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How to power through the Red Bull Midsummer Vikings Challenge? Swedish Yster SUP Team shares their hacks

The Red Bull Midsummer Vikings challenge is one of the most talked about events in the SUP calendar offering a unique and inclusive SUP experience for paddlers to race as a team for 24 hours in a row – both night and day – around the Amager Island in Copenhagen.

Photo by Jakob Gjerluff Ager

The person behind this venture is Casper Steinfath, the charismatic six-time World SUP Champion with an itch for extreme endeavours – his 147km Skagerrak SUP Crossing in arctic conditions completed in 18 hours and 26 minutes is now part of the SUP history and one of the most remarkable SUP achievements to date.

Combing competitive and social aspects of the sport, Casper has turned the Red Bull Midsummer Vikings challenge into a festival experience with camping, food, live music and a cool after-party. What do teams have to do to fully enjoy it? Survive those 24 hours!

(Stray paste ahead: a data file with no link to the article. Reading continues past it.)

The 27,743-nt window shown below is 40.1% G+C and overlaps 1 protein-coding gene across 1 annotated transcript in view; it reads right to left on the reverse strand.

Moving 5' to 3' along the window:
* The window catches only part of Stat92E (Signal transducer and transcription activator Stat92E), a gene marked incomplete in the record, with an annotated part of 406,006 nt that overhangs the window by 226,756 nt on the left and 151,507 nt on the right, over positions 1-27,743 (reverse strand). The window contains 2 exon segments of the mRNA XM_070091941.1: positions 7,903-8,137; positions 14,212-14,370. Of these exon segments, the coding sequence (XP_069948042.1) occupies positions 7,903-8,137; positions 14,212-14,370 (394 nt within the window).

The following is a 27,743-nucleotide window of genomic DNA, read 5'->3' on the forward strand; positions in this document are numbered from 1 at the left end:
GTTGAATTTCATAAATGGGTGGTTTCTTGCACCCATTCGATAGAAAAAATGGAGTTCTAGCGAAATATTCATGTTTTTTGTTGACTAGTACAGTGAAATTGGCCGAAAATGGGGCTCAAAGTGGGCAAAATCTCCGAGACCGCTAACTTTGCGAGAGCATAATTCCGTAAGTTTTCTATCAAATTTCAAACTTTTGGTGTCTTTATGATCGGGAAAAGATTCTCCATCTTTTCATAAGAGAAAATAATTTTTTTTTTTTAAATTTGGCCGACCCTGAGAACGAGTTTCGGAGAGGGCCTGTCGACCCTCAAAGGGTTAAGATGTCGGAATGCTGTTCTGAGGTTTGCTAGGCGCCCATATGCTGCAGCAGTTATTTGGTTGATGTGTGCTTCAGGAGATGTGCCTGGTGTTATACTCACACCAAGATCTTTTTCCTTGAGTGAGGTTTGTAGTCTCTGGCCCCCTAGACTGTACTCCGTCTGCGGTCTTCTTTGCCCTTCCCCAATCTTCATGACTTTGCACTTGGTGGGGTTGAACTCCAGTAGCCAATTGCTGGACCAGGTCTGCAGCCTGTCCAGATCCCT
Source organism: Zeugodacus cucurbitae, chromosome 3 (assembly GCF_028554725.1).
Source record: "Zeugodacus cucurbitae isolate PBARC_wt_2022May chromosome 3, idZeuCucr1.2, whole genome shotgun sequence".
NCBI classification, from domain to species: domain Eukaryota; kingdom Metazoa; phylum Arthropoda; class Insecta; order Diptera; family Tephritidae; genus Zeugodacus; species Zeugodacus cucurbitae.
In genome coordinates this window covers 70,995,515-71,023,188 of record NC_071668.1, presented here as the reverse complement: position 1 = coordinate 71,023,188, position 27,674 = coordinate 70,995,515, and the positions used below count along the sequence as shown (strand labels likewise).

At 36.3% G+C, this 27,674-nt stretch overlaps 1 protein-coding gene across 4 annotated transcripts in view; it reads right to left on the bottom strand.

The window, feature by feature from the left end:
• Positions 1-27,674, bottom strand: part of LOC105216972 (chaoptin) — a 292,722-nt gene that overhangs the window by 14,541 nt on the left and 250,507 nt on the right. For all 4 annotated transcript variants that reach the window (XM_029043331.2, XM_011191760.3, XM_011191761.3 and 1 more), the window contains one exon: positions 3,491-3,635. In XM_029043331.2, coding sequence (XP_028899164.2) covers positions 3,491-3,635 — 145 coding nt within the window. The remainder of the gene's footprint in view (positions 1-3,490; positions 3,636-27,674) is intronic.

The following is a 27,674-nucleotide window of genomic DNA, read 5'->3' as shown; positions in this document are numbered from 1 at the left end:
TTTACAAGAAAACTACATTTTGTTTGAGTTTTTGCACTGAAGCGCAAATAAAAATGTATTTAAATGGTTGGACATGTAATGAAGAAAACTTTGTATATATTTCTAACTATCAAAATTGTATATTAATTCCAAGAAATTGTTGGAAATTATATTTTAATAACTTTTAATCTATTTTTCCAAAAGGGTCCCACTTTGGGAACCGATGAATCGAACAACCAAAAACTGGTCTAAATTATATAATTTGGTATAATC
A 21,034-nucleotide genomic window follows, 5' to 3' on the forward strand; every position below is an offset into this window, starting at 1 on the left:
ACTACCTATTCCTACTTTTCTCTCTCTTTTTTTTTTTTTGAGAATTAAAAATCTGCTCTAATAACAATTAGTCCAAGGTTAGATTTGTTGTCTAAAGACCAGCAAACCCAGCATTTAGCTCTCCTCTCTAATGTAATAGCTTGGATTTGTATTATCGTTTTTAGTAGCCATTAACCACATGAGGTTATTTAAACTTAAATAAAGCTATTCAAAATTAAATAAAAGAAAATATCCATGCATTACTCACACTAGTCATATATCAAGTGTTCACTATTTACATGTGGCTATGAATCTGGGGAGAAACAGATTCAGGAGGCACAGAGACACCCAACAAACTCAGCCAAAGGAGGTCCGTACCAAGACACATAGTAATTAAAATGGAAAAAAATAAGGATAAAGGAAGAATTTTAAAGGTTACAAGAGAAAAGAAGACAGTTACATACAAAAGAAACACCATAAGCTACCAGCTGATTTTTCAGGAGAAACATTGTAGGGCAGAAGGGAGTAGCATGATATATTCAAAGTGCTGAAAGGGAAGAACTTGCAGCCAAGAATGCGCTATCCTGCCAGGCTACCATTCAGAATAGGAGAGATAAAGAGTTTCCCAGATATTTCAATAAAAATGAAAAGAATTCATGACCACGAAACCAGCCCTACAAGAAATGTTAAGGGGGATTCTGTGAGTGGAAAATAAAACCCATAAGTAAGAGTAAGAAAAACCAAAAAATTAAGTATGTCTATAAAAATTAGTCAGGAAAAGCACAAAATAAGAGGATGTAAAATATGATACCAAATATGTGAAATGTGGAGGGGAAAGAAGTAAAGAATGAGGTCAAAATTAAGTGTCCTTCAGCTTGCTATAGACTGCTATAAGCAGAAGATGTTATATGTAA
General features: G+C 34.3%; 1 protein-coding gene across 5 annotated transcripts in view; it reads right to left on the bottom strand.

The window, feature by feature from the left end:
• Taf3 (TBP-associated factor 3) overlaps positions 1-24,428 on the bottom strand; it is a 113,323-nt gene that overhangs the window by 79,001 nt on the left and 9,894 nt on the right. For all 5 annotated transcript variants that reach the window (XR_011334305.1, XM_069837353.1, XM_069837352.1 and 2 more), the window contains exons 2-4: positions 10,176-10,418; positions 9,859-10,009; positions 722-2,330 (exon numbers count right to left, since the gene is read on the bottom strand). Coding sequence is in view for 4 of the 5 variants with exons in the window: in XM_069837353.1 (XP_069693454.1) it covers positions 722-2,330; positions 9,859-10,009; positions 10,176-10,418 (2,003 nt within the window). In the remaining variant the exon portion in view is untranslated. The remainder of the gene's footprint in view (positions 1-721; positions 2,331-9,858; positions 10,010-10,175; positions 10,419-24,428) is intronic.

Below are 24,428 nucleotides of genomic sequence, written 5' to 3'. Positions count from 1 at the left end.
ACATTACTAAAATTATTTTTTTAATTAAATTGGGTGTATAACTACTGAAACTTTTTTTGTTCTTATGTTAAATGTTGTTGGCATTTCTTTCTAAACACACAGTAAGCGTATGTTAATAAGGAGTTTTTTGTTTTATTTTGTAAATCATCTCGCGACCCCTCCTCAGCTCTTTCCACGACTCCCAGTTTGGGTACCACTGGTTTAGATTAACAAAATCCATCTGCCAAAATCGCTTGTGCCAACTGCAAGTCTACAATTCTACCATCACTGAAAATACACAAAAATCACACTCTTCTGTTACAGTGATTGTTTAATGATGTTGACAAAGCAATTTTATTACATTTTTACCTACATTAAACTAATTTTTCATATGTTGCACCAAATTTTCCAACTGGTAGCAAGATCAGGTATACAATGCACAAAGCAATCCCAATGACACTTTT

Photo by Jakob Gjerluff Ager

With 500 paddlers of all levels expected in the line-up on Saturday, 18 June in Copenhagen, TotalSUP caught up with a few who actually completed the challenge. Per Vallbo, Founder and CEO of Yster SUP, a premium Swedish SUP brand, was joined by Maya Persson, Yster SUP Team Rider and Swedish SUP Champ, and Peter Martensson to chat about the Viking Challenge experience and share their top SUP hacks for the teams to make it to the finish line.

Could you share your experience of the event?

Per Vallbo: My backyard waters are in Malmö just across the Öresund channel. Being a narrow channel connecting the Baltic Sea to the North Sea the conditions are notoriously unpredictable. At the Red Bull Midsummer Vikings challenge you have to be prepared for strong currents, winds and chop that can go in multiple directions. On top of that, the Öresund is a busy waterway so even if it’s absolutely glassy, there might still be some wake from the passing ships.